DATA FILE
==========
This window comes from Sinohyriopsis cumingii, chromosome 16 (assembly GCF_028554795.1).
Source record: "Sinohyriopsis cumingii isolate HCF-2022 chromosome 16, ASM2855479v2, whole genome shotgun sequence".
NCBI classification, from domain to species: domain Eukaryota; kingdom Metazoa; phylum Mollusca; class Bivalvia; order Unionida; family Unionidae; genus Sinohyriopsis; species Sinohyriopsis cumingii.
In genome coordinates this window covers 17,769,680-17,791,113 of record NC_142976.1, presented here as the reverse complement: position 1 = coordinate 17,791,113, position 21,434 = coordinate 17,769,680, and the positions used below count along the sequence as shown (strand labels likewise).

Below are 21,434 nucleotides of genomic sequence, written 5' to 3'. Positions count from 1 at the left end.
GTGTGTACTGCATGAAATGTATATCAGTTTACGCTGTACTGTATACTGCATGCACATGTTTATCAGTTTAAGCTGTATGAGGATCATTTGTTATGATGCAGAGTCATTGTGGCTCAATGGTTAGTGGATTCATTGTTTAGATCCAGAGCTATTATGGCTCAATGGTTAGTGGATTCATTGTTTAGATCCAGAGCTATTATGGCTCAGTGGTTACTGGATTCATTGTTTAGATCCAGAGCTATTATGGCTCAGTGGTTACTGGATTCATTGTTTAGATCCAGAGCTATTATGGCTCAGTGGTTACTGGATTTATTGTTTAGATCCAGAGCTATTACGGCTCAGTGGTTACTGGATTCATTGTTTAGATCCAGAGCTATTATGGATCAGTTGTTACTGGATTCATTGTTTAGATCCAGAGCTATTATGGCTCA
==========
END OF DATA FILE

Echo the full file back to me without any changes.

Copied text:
This window comes from Sinohyriopsis cumingii, chromosome 16 (assembly GCF_028554795.1).
Source record: "Sinohyriopsis cumingii isolate HCF-2022 chromosome 16, ASM2855479v2, whole genome shotgun sequence".
NCBI classification, from domain to species: domain Eukaryota; kingdom Metazoa; phylum Mollusca; class Bivalvia; order Unionida; family Unionidae; genus Sinohyriopsis; species Sinohyriopsis cumingii.
In genome coordinates this window covers 17,769,680-17,791,113 of record NC_142976.1, presented here as the reverse complement: position 1 = coordinate 17,791,113, position 21,434 = coordinate 17,769,680, and the positions used below count along the sequence as shown (strand labels likewise).

Below are 21,434 nucleotides of genomic sequence, written 5' to 3'. Positions count from 1 at the left end.
GTGTGTACTGCATGAAATGTATATCAGTTTACGCTGTACTGTATACTGCATGCACATGTTTATCAGTTTAAGCTGTATGAGGATCATTTGTTATGATGCAGAGTCATTGTGGCTCAATGGTTAGTGGATTCATTGTTTAGATCCAGAGCTATTATGGCTCAATGGTTAGTGGATTCATTGTTTAGATCCAGAGCTATTATGGCTCAGTGGTTACTGGATTCATTGTTTAGATCCAGAGCTATTATGGCTCAGTGGTTACTGGATTCATTGTTTAGATCCAGAGCTATTATGGCTCAGTGGTTACTGGATTTATTGTTTAGATCCAGAGCTATTACGGCTCAGTGGTTACTGGATTCATTGTTTAGATCCAGAGCTATTATGGATCAGTTGTTACTGGATTCATTGTTTAGATCCAGAGCTATTATGGCTCA